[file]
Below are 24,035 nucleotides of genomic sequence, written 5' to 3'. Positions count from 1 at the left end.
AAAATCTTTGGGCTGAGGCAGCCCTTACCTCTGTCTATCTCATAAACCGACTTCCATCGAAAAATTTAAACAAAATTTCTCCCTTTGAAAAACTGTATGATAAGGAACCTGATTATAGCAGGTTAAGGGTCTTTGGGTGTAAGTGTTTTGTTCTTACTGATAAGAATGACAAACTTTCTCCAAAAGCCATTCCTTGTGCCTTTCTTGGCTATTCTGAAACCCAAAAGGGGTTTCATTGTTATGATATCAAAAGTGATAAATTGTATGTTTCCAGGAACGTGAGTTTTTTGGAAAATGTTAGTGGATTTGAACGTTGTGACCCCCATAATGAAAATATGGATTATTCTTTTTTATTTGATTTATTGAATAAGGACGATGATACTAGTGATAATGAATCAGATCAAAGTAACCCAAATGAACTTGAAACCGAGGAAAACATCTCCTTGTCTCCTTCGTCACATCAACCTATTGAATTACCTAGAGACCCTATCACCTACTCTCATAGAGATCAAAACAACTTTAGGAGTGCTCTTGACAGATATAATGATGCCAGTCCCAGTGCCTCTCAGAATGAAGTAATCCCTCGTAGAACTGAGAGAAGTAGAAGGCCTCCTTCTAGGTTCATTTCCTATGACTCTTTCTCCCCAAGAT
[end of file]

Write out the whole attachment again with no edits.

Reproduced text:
Below are 24,035 nucleotides of genomic sequence, written 5' to 3'. Positions count from 1 at the left end.
AAAATCTTTGGGCTGAGGCAGCCCTTACCTCTGTCTATCTCATAAACCGACTTCCATCGAAAAATTTAAACAAAATTTCTCCCTTTGAAAAACTGTATGATAAGGAACCTGATTATAGCAGGTTAAGGGTCTTTGGGTGTAAGTGTTTTGTTCTTACTGATAAGAATGACAAACTTTCTCCAAAAGCCATTCCTTGTGCCTTTCTTGGCTATTCTGAAACCCAAAAGGGGTTTCATTGTTATGATATCAAAAGTGATAAATTGTATGTTTCCAGGAACGTGAGTTTTTTGGAAAATGTTAGTGGATTTGAACGTTGTGACCCCCATAATGAAAATATGGATTATTCTTTTTTATTTGATTTATTGAATAAGGACGATGATACTAGTGATAATGAATCAGATCAAAGTAACCCAAATGAACTTGAAACCGAGGAAAACATCTCCTTGTCTCCTTCGTCACATCAACCTATTGAATTACCTAGAGACCCTATCACCTACTCTCATAGAGATCAAAACAACTTTAGGAGTGCTCTTGACAGATATAATGATGCCAGTCCCAGTGCCTCTCAGAATGAAGTAATCCCTCGTAGAACTGAGAGAAGTAGAAGGCCTCCTTCTAGGTTCATTTCCTATGACTCTTTCTCCCCAAGAT